“We (the county) have filed for and received a permit every year to operate an agricultural fair,” said Barrett. “It is illegal to call yourself a fair if you are not an agricultural fair. The Cumberland County Fair has been promoted and put on and licensed by the North Carolina Department of Agriculture since 1992.”
    Barrett is referring to Article 45, statute 106516.1, which states that not only must a carnival or similar amusement receive a permit from the county’s sheriff, “no permit shall be issued if he (the sheriff) shall find the requested exhibition date is less than 30 days prior to a regularly advertised agricultural fair. Exhibition without a permit from the sheriff of the county in which the exhibition is to be held shall constitute a Class 1 misdemeanor.”
    On Jan. 8 — several weeks after Lee filed to incorporate the name Cumberland County Fair — Lee was mailed a letter by Crown Center Interim CEO Karen Long informing him that his proposal to take over operations of the fair had been turned down by the commission and that the fair contract had been awarded to J&J Amusements. According to the letter, the Crown Center is “currently in discussion with them (J&J Amusements) regarding the possibility of expanding both their role and that of the Crown Center staff for the 2009 fair.”
    Lee says that by using a company located outside Cumberland County to operate the fair, the Crown Center is taking money away from the county.
    “They need to use more local vendors so we can keep that money here,” said Lee. “And besides, the fair is supposed to be providing money for charities and such and not one dime has been given to the 4H or anyone else here in Cumberland County.”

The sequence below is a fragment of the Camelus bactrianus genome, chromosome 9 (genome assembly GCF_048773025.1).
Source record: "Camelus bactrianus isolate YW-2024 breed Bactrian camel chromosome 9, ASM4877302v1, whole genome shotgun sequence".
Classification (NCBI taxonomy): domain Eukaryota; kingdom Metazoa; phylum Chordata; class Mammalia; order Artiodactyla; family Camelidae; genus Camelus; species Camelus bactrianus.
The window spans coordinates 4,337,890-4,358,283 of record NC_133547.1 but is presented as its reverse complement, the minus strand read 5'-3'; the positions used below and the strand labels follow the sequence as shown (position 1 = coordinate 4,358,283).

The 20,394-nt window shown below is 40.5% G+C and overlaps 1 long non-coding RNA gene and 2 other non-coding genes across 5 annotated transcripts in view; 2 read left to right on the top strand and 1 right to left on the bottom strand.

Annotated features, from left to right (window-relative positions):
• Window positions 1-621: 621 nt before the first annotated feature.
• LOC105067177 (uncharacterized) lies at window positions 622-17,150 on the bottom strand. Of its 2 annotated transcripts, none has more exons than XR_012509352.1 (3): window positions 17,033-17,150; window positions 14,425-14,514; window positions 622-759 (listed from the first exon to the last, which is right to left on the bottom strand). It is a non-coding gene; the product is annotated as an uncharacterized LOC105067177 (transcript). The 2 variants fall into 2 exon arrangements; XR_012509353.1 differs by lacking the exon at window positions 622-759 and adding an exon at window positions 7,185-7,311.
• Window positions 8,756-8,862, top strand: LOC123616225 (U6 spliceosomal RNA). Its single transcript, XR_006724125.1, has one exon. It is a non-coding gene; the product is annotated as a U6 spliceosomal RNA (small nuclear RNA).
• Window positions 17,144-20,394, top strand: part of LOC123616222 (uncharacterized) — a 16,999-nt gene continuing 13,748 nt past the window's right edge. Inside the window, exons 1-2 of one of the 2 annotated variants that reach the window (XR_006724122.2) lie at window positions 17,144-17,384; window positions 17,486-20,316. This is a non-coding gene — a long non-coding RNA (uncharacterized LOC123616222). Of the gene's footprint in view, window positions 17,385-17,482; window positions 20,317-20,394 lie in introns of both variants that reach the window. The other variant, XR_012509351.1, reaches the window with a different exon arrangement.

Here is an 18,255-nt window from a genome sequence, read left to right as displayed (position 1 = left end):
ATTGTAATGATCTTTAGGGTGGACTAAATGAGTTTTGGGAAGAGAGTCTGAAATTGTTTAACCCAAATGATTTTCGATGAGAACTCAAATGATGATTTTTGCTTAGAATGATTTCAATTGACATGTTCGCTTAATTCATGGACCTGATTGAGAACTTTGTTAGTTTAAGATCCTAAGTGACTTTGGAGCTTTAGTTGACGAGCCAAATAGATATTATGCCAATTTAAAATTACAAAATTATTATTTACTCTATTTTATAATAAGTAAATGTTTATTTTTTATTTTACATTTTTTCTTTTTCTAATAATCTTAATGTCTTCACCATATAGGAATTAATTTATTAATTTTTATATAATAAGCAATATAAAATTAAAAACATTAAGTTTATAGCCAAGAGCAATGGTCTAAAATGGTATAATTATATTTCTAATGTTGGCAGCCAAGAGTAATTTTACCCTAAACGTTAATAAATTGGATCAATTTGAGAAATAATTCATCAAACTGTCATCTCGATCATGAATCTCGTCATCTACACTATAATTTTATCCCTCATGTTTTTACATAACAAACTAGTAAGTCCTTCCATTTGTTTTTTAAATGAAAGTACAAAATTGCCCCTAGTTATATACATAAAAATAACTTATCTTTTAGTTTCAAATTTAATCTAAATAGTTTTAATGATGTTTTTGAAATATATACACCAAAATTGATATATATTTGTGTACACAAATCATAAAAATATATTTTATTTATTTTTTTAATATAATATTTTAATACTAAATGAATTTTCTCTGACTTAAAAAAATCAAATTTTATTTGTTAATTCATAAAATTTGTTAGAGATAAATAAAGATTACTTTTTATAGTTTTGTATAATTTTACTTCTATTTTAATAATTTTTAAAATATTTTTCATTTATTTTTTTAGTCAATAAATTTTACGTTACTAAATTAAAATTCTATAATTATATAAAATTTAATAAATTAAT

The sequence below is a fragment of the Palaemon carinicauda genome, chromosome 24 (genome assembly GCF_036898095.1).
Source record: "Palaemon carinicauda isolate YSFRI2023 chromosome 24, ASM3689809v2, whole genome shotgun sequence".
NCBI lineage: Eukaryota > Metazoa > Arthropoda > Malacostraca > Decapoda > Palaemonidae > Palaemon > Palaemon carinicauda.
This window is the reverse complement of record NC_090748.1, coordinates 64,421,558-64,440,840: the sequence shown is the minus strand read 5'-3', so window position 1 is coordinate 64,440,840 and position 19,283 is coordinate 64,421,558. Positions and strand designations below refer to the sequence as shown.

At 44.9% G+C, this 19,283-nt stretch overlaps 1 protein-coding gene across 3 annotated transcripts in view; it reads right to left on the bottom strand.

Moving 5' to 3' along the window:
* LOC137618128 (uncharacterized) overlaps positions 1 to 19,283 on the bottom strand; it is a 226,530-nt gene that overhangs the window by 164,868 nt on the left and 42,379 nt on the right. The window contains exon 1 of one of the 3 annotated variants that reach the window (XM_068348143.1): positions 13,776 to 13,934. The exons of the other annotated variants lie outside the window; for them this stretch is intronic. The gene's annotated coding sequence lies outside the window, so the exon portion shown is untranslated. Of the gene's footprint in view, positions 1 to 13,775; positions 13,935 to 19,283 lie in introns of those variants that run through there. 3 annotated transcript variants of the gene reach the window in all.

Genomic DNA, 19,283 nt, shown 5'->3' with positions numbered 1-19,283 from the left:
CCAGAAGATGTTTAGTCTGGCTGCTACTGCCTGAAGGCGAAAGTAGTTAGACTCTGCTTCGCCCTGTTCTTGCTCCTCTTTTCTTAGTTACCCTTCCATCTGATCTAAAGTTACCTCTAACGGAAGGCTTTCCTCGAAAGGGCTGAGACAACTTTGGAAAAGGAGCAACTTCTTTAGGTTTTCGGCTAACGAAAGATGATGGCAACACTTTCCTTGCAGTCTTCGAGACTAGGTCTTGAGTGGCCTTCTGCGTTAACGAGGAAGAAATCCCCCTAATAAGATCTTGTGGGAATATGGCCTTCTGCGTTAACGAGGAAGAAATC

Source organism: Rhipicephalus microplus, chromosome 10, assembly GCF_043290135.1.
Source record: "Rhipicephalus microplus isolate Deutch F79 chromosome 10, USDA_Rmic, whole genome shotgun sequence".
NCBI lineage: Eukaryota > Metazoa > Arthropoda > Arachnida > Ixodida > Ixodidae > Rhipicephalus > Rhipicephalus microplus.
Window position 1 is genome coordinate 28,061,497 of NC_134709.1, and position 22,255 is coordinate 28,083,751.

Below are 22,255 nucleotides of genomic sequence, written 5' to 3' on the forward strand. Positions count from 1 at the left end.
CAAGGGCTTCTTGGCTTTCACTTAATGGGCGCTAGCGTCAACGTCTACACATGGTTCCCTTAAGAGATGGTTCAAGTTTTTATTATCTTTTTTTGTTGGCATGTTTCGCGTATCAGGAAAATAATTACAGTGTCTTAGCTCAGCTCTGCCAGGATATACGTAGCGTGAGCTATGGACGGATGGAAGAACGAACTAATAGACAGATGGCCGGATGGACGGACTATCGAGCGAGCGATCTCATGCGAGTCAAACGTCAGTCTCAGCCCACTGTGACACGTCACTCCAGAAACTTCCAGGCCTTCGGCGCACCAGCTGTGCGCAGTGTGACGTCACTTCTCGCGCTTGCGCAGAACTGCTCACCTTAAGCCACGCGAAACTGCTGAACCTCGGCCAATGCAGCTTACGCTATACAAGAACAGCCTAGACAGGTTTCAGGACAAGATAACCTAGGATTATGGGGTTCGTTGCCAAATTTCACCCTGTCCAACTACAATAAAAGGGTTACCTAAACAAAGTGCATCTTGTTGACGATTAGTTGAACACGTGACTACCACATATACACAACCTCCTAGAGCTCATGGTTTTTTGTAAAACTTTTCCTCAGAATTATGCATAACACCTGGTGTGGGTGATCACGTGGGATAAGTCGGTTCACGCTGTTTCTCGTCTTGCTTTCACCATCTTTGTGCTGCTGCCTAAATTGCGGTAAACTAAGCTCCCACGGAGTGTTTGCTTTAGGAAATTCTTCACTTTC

Bullard — who is working as a consultant with J&J Amusements for the 2009 fair — argues that the fair was never set up to make a lot of money, but to reward the citizens of Cumberland County by recognizing the hard work of the agricultural community.
    “The county fair is a showcase for local agricultural education and the livestock programs,” said Bullard. “These folks, both young and old, use the fair to show what a good job they’ve done over the year; that was our goal and I think we achieved it.”
    Bullard adds that attendance has grown from the first year of the fair from 8,000 to more than 50,000 at the 2008 event.
Long added that the fair does contribute to the local economy.
    “Some of the local counties don’t have agricultural fairs and so those folks come to our fair and spend money here,” said Long. “Also, the vendors and the people who work for the fair spend money in our restaurants and hotels.”
    Barrett said the county is currently negotiating with Lee and his lawyer, Andy Dempster, about the use of the name Cumberland County Fair and hopes to avoid legal action.